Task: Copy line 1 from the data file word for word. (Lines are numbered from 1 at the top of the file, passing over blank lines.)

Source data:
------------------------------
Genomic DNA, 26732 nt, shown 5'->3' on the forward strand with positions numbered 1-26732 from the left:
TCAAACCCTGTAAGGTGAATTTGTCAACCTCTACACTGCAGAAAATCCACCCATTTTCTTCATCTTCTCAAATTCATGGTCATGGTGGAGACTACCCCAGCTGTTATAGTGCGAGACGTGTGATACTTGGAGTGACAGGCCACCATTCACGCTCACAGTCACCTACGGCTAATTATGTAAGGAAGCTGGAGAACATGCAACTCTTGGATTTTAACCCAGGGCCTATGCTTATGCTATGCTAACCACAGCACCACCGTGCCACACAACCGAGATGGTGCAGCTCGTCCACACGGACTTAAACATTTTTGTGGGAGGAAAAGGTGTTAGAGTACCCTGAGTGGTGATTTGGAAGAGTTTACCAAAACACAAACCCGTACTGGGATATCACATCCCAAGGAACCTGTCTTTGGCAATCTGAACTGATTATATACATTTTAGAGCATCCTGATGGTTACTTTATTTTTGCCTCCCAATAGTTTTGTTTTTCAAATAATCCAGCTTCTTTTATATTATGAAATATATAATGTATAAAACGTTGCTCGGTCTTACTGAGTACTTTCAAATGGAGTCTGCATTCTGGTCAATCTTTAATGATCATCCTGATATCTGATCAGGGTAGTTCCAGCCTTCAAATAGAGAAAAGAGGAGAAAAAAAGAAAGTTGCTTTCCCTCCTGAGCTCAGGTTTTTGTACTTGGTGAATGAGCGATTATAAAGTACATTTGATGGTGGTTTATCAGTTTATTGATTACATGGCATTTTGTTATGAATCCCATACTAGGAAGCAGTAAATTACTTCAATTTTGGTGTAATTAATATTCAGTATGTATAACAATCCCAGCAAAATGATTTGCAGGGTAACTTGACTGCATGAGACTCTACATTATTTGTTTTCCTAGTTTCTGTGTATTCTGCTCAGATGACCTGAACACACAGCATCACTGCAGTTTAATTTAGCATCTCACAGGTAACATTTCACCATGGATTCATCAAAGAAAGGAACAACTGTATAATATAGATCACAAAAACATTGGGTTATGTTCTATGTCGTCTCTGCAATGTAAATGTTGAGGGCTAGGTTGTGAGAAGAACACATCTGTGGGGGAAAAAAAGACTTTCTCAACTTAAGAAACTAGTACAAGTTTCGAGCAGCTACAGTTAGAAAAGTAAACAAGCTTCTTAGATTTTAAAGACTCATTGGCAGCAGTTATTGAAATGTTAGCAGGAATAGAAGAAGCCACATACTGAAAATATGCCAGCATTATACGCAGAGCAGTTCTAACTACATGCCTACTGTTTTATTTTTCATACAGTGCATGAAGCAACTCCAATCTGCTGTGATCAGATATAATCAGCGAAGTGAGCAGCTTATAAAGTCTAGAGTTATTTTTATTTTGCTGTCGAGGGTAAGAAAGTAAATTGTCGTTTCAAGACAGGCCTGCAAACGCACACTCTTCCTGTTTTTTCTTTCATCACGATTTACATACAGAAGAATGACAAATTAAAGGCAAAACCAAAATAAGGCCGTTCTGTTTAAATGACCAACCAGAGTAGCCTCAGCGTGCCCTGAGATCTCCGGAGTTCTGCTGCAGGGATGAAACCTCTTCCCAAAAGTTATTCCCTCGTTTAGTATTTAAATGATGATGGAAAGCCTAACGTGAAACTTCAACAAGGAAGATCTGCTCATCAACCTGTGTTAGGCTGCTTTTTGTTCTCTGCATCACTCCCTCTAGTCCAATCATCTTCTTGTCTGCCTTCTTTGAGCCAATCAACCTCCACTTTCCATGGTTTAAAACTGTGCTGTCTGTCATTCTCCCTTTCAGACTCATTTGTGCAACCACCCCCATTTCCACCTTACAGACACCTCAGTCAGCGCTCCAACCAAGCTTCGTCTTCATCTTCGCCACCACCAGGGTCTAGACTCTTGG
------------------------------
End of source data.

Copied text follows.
Genomic DNA, 26732 nt, shown 5'->3' on the forward strand with positions numbered 1-26732 from the left: